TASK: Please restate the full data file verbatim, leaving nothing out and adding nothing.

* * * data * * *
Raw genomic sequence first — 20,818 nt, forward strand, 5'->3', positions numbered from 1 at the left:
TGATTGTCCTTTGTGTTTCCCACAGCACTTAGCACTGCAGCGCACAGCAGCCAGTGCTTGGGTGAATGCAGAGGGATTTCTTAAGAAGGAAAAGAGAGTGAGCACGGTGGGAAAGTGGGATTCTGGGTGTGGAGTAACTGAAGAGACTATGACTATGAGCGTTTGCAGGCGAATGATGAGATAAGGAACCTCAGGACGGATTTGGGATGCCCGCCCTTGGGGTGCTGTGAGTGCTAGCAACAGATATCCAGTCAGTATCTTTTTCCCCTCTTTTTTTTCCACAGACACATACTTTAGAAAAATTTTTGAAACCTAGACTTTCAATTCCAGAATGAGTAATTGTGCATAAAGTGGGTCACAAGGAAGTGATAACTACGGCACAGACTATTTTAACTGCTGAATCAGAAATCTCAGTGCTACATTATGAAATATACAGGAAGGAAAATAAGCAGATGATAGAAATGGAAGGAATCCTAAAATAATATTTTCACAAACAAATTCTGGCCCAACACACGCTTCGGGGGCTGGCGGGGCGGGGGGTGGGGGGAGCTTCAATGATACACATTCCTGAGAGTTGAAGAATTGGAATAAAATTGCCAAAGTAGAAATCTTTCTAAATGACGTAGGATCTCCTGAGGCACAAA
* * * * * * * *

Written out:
Raw genomic sequence first — 20,818 nt, forward strand, 5'->3', positions numbered from 1 at the left:
TGATTGTCCTTTGTGTTTCCCACAGCACTTAGCACTGCAGCGCACAGCAGCCAGTGCTTGGGTGAATGCAGAGGGATTTCTTAAGAAGGAAAAGAGAGTGAGCACGGTGGGAAAGTGGGATTCTGGGTGTGGAGTAACTGAAGAGACTATGACTATGAGCGTTTGCAGGCGAATGATGAGATAAGGAACCTCAGGACGGATTTGGGATGCCCGCCCTTGGGGTGCTGTGAGTGCTAGCAACAGATATCCAGTCAGTATCTTTTTCCCCTCTTTTTTTTCCACAGACACATACTTTAGAAAAATTTTTGAAACCTAGACTTTCAATTCCAGAATGAGTAATTGTGCATAAAGTGGGTCACAAGGAAGTGATAACTACGGCACAGACTATTTTAACTGCTGAATCAGAAATCTCAGTGCTACATTATGAAATATACAGGAAGGAAAATAAGCAGATGATAGAAATGGAAGGAATCCTAAAATAATATTTTCACAAACAAATTCTGGCCCAACACACGCTTCGGGGGCTGGCGGGGCGGGGGGTGGGGGGAGCTTCAATGATACACATTCCTGAGAGTTGAAGAATTGGAATAAAATTGCCAAAGTAGAAATCTTTCTAAATGACGTAGGATCTCCTGAGGCACAAA